Now comes Descemet’s membrane endothelial keratoplasty. This procedure is logical from an anatomical perspective and appears in early series by pioneering experts to generate better visual acuities and a lower incidence of late immune graft rejection. On the negative side, the technical challenges are higher than with PK or DSEK, with an even higher incidence of postoperative re-bubbling procedures and primary donor failures requiring a replacement graft. The DMEK procedure has not as yet been adopted by the majority of corneal surgeons in the U.S. An alternative that is also gaining in popularity is so-called “thin donor” DSEK, with donor buttons of less than 100 µm rather than more than 100 µm.
In our practice, the Minnesota Lions Eye Bank will provide on request a high-quality full-thickness donor, a normal-thickness DSEK donor, a thin DSEK donor or even a technician-prepared DMEK donor. Having these options available on order from a quality eye bank significantly simplifies the donor preparation for the surgeon, and the eye bank technicians who prepare these donors on a daily basis become technically adept. In our practice, we have all transitioned to thinner DSEK donors, but only one of us has transitioned to DMEK.
A question for every surgeon to consider is the surgical volume required to become truly expert at a technically demanding new procedure. As I have mentioned in prior commentaries, the annual number of procedures for a surgeon to be truly “expert,” based on studies in the orthopedic and cardiovascular literature, is 50 cases per year for the surgeon and 200 for the facility. The Minnesota Lions Eye Bank has an adequate volume to be expert in preparing full-thickness, anterior lamellar, standard DSEK, thin DSEK and DMEK tissue in a quality fashion. Our group performs approximately 400 keratoplasties a year, so our ASCs and support staff are excellent and meet the standard for safe and effective surgery. However, we now have four corneal surgeons and in July will add a fifth. My personal keratoplasty volume has declined from four per week when I was between the ages of 30 and 55 years old to less than one per week at age 67 because I have reduced my days in clinical practice. I feel very comfortable with PK, having done more than 2,000 in my career, and am comfortable enough with DSEK after 5 years to continue offering it to my patients. However, at a probable volume of 10 to 20 per year, I do not currently plan to incorporate DMEK into my surgical armamentarium. If and when my much younger four corneal fellowship-trained surgeon associates all adopt DMEK as their preferred procedure for endothelial keratoplasty, I will stop performing DSEK and refer all my patients who require endothelial keratoplasty to one of them. In my opinion, DMEK will not be a procedure for the occasional keratoplasty surgeon. I expect DMEK to prove itself superior to DSEK, and once it does, I will have performed the last endothelial keratoplasty of my career.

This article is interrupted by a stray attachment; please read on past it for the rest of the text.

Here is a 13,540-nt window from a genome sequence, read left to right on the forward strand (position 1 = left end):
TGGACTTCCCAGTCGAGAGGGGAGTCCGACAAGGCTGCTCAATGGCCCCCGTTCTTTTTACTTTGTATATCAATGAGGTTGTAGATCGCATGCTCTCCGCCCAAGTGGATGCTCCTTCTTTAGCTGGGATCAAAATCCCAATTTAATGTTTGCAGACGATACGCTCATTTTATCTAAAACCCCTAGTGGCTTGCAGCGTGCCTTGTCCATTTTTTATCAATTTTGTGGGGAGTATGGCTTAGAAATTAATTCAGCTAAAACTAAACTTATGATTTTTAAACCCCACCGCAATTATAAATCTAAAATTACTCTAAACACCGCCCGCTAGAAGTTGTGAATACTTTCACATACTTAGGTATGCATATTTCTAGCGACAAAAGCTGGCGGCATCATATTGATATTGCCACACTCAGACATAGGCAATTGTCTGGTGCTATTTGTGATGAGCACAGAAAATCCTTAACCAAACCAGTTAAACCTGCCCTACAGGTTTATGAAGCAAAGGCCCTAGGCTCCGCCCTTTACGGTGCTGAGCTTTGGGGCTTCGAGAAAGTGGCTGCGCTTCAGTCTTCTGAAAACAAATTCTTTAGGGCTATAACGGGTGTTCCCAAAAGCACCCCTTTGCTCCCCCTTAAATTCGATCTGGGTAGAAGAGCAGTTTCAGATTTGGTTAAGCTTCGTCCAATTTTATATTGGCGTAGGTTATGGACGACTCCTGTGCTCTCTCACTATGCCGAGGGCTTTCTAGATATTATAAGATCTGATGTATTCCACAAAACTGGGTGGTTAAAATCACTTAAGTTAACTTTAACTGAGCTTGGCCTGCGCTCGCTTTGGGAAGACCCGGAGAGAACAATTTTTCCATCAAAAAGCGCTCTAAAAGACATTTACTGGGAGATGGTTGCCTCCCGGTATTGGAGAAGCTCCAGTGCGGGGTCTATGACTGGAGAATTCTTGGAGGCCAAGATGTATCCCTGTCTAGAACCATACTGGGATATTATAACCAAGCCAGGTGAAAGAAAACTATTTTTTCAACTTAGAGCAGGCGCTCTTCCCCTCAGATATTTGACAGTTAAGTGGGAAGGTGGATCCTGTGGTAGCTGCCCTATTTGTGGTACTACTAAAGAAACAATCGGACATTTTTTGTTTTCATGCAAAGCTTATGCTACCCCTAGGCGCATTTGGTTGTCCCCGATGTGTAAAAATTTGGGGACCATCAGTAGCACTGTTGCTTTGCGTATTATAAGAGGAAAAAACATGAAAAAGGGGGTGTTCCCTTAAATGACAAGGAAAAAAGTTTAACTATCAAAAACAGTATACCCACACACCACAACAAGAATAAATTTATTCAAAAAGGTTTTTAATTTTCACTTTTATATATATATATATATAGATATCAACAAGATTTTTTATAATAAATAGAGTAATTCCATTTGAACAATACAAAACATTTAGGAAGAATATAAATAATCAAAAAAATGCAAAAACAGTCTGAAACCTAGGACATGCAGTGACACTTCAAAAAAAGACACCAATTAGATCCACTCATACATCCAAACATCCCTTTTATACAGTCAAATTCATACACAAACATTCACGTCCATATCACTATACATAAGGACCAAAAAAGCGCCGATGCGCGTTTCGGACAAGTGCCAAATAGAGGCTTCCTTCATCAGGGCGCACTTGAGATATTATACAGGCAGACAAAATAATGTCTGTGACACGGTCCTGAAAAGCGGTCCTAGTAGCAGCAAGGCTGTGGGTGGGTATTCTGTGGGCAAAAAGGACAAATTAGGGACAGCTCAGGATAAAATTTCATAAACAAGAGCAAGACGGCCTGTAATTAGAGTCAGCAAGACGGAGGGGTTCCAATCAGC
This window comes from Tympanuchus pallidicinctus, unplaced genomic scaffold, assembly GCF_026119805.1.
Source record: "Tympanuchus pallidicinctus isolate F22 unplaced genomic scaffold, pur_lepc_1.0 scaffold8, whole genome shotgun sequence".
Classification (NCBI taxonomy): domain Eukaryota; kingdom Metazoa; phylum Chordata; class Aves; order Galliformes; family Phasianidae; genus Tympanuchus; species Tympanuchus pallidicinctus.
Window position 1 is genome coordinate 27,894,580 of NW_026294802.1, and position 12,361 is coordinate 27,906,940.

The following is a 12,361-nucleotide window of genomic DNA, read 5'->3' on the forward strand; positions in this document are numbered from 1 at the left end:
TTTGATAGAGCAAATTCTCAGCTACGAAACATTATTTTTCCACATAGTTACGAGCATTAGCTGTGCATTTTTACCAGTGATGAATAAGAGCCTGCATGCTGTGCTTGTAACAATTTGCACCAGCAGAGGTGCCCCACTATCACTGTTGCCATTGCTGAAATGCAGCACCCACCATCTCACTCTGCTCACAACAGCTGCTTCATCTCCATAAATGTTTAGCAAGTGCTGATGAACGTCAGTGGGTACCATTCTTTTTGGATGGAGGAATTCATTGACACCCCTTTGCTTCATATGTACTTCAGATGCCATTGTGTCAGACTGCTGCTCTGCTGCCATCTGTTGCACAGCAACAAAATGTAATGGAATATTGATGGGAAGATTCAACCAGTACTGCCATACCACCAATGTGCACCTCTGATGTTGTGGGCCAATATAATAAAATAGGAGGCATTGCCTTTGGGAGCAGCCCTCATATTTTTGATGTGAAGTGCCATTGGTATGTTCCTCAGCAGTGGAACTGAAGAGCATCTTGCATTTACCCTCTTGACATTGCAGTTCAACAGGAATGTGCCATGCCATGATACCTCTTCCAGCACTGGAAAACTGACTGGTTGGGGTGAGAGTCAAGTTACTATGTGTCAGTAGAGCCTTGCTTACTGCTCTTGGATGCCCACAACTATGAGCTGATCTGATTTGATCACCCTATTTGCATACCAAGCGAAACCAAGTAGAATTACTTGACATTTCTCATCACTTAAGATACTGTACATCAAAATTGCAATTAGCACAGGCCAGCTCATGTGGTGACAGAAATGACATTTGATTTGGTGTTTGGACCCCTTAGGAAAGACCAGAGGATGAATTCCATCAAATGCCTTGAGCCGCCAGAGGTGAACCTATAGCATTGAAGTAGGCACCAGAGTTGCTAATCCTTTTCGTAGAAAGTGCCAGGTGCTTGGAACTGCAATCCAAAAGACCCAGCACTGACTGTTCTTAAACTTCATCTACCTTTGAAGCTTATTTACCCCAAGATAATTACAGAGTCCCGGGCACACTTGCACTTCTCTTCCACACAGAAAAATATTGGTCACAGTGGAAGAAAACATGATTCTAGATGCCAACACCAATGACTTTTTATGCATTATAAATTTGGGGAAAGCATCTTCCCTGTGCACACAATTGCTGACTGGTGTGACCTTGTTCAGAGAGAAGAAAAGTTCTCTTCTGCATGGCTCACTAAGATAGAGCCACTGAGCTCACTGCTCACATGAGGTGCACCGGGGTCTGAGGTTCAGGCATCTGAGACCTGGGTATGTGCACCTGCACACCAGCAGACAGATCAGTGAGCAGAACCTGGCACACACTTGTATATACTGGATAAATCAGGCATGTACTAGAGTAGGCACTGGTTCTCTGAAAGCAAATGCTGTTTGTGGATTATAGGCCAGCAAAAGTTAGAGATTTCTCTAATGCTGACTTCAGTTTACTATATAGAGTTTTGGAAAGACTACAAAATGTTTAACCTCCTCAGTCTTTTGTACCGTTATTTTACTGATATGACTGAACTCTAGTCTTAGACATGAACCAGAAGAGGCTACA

Disclosure: No products or companies that would require financial disclosure are mentioned in this article.